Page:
T O L U C A S T A.|
AH Lucasta, why so Bright !
Spread with early streaked light !
If still vailed from our sight,
What is't but eternall night ?
Ah Lucasta, why so Chaste ?
With that vigour, ripenes grac't !
Not to be by Man imbrac't
Makes that Royall coyne imbace't,
And this golden Orchard waste.
Ah Lucasta, why so Great !
That thy crammed coffers sweat ;
Yet not owner of a seat
May shelter you from Natures heat,
And your earthly joyes compleat.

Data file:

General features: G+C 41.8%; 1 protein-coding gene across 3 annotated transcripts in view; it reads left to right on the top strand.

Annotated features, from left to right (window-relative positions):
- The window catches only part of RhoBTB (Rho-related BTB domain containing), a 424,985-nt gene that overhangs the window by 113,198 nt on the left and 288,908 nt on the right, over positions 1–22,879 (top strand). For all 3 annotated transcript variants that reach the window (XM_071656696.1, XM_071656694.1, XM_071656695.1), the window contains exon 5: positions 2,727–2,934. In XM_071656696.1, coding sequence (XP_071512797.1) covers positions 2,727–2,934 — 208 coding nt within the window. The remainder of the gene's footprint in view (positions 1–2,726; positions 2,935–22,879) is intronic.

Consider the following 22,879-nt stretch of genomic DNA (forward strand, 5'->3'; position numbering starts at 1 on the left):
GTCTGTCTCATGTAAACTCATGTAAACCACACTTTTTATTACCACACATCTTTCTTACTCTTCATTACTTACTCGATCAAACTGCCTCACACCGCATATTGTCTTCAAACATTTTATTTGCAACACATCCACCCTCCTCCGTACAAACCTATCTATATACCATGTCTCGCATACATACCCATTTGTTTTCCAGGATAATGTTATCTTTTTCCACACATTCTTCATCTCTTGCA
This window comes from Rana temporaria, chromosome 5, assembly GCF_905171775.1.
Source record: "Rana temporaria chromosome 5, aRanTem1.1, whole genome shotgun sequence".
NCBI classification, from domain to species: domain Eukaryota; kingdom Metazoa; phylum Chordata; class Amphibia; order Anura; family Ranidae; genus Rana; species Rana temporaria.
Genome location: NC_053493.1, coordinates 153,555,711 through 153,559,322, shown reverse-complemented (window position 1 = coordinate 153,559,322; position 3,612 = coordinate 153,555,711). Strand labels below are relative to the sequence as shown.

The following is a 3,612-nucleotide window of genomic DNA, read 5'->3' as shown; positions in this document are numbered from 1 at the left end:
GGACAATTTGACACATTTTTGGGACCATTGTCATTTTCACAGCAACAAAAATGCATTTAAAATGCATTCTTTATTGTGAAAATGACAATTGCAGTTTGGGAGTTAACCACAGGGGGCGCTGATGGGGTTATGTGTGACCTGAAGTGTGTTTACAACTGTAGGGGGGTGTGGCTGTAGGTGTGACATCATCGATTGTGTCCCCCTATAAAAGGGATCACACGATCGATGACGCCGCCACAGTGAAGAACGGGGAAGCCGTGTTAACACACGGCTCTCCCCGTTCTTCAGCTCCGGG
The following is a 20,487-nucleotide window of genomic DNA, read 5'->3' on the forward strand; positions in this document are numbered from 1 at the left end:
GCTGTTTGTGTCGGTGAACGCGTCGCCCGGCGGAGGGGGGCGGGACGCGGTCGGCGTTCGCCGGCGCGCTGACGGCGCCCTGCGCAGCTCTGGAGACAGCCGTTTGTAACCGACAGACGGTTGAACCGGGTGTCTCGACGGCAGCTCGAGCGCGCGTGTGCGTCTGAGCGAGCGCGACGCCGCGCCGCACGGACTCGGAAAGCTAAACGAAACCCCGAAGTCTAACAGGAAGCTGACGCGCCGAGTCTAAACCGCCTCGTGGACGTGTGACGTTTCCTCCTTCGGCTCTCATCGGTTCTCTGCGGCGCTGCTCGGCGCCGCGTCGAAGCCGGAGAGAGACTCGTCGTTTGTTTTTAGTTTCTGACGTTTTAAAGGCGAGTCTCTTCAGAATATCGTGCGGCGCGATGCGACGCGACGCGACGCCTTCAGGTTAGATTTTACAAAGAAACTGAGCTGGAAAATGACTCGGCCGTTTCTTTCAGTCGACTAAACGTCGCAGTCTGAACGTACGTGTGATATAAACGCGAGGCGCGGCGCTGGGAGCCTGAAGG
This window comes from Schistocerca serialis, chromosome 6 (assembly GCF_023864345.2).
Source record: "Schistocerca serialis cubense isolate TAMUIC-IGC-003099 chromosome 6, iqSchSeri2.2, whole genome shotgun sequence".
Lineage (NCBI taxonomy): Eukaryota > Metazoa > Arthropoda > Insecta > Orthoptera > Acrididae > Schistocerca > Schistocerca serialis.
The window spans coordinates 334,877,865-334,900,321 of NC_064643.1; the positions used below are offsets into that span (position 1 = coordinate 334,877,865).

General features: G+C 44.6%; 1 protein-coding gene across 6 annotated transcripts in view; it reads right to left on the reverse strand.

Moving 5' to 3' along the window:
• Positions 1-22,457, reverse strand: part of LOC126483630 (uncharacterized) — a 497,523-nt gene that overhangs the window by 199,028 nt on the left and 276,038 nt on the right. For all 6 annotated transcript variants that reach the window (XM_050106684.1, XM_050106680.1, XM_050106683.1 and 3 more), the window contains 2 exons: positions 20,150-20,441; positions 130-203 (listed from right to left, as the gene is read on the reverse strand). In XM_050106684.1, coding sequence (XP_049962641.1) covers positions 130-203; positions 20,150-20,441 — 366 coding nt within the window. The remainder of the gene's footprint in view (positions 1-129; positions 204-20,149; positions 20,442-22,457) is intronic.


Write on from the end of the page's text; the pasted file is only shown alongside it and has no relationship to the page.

Ah Lucasta, why so Good !
Blest with an unstained flood
Flowing both through soule and blood ;
If it be not understood,
'Tis a Diamond in mud.
Lucasta ! stay ! why dost thou flye ?
Thou art not Bright, but to the eye,
Nor Chaste, but in the Mariage-tye,
Nor Great, but in this Treasurie,
Nor Good, but in that sanctitie.
Harder then the Orient stone,
Like an Apparition,
Or as a pale shadow gone,
Dumbe and deafe she hence is flowne.
Then receive this equall dombe,
Virgins strow no teare or bloome,
No one dig the Parian wombe ;
Raise her marble heart ith' roome,
And 'tis both her Coarse and Tombe.
Lovelace, Richard. The Poems of Richard Lovelace.
London: Unit Library, Ltd., 1904. 49-51.
||to Works of Richard Lovelace
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